There are a whole slew of things happening right now in our classroom! We are hitting the books hard this month and finishing up many loose ends before our next world classroom adventure.
One method of schooling that we love and utilize weekly, is the thematic book theory. Every week (sometimes every other week) we start a new book. These books are comprised of all different kinds, genres, authors, publishers and award winners and not. The way it works for us;
On Mondays we start a new book, I introduce it to the boys and we read it aloud. We then make a list of things that we want to learn more about that were mentioned in the book.
On Tuesday evenings I lesson plan for the list that the boys helped me create.
On Wednesdays we begin introducing lessons inspired by the book and chosen by the boys.
This week we read ‘Eliza and the Dragonfly‘ and what a wonderful, lesson plan filled book this has been! It’s about a little girl, Eliza, who spends a lot of time with her Entomologist aunt. They find a dragonfly Nymph that they name Horace and they watch his life cycle unfold.
Because I let the boys dictate what they want to learn sometimes we get stranger ideas for lesson plans than what I would have chosen. For example their list for Eliza and the Dragonfly looks like this;
- Why Dragonflies are different colors?
- What is an Entomologist (I’m excited about this one)
- What is Metamorphosis?
- Life cycle of the dragonfly (mom’s obvious addition to the list)
- Making dragonfly crafts
- Dragon flies eat mosquitoes so do they like human blood? If so then why? What is in blood that they like so much? *blah why couldn’t we just paint dragonflies?*
- Making an underwater telescope to attempt to view Nymph/Dragonfly Larva in their first habitat. The boys wanted me to buy one they saw in a catalog, but we are going to attempt to make our own with a plastic bottle and plastic wrap first. Little do they know that there were already getting one for Ayyam-i-ha so you will see our experiments with both homemade and purchased.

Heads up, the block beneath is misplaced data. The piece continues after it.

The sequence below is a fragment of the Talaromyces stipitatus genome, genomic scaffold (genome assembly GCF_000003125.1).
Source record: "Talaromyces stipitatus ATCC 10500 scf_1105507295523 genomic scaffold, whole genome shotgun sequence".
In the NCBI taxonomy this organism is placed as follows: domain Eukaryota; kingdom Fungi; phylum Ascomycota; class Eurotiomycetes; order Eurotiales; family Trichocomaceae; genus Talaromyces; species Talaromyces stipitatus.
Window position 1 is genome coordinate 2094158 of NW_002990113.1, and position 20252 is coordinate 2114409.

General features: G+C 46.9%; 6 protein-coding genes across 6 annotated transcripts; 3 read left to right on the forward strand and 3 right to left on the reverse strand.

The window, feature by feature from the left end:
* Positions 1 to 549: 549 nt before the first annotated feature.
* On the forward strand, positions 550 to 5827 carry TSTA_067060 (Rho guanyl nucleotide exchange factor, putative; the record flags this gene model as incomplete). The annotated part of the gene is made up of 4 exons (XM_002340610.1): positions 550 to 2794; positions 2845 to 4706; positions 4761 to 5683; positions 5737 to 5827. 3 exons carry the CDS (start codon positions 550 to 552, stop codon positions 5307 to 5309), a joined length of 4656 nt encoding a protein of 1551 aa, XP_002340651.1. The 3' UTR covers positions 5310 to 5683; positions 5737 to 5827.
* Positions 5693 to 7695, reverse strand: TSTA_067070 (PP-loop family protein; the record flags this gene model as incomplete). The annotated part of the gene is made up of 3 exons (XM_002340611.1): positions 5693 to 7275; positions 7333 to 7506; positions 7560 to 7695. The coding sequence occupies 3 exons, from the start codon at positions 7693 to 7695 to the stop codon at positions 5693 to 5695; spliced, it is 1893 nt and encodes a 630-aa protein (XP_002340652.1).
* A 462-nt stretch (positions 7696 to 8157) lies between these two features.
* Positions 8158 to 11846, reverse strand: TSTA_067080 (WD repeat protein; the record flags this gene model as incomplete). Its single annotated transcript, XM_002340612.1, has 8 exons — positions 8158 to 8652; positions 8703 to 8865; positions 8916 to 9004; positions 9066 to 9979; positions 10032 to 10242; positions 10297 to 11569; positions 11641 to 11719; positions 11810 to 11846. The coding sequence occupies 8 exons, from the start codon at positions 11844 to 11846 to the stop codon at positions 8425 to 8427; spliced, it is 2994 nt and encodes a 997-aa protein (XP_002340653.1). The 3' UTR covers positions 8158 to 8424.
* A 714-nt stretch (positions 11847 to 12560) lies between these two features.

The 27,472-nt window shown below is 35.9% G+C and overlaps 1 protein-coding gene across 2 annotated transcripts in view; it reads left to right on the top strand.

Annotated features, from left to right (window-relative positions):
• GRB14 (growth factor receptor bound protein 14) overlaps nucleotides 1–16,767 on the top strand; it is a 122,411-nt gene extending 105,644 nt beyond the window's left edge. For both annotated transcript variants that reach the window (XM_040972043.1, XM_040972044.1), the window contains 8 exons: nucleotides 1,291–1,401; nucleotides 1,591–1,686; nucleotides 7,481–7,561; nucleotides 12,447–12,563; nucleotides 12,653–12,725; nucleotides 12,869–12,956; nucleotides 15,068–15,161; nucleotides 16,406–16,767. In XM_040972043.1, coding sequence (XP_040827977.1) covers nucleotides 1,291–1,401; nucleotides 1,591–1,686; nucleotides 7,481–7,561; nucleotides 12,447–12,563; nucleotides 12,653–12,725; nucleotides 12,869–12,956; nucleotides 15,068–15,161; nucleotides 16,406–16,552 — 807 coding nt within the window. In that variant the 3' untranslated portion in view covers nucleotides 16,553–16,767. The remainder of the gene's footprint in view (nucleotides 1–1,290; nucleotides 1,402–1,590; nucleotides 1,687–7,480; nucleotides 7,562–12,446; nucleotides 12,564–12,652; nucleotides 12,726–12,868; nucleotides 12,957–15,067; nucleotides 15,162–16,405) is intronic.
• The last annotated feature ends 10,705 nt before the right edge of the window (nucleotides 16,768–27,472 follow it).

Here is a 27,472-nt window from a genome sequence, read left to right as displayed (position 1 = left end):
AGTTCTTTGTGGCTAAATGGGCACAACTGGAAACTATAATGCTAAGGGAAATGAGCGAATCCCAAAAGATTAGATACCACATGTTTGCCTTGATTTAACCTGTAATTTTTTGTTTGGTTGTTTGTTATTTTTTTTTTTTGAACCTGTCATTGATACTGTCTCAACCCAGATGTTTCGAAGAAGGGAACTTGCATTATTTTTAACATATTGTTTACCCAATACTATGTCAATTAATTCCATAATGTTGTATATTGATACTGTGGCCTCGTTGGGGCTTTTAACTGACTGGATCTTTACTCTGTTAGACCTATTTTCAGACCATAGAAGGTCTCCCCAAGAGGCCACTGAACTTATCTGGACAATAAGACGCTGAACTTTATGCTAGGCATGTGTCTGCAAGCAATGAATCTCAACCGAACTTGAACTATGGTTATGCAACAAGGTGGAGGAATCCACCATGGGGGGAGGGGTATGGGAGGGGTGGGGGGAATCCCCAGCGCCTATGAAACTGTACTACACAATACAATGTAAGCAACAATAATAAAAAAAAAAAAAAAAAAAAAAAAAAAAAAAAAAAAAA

We walked down to the little beach access in our neighborhood and put our homemade underwater telescopes to work. We used paper towel rolls, plastic wrap and electrical tape. The boys thought that the telescopes worked pretty well, but of course got soggy.
Then I brought out the big Guns
I confess, the underwater telescope is pretty cool. So cool in fact that it is now packed to head to Europe for the next 8 months, which was definitely not part of the original packing list. We will be using it to explore every beach we can find. This telescope is super light weight and comes with an awesome activity book, a built in thermometer to test water temperature, l.e.d. lights and a ruler to measure specimen. Any little scientists’ dream actually.
Full disclosure, if you purchase through the telescope photo link above I make a few pennies, but I am only reviewing things we actually love and enjoy. Our unit on Eliza and the Dragonfly turned out just as I had hoped. It would be a wonderful addition to your home library and/or classroom. Even if science is not your child’s forte there are a million indoor science activities and art projects to do with inspiration from this book.
Enjoy! Please tell us how you like it and what you chose to do with it in your classroom!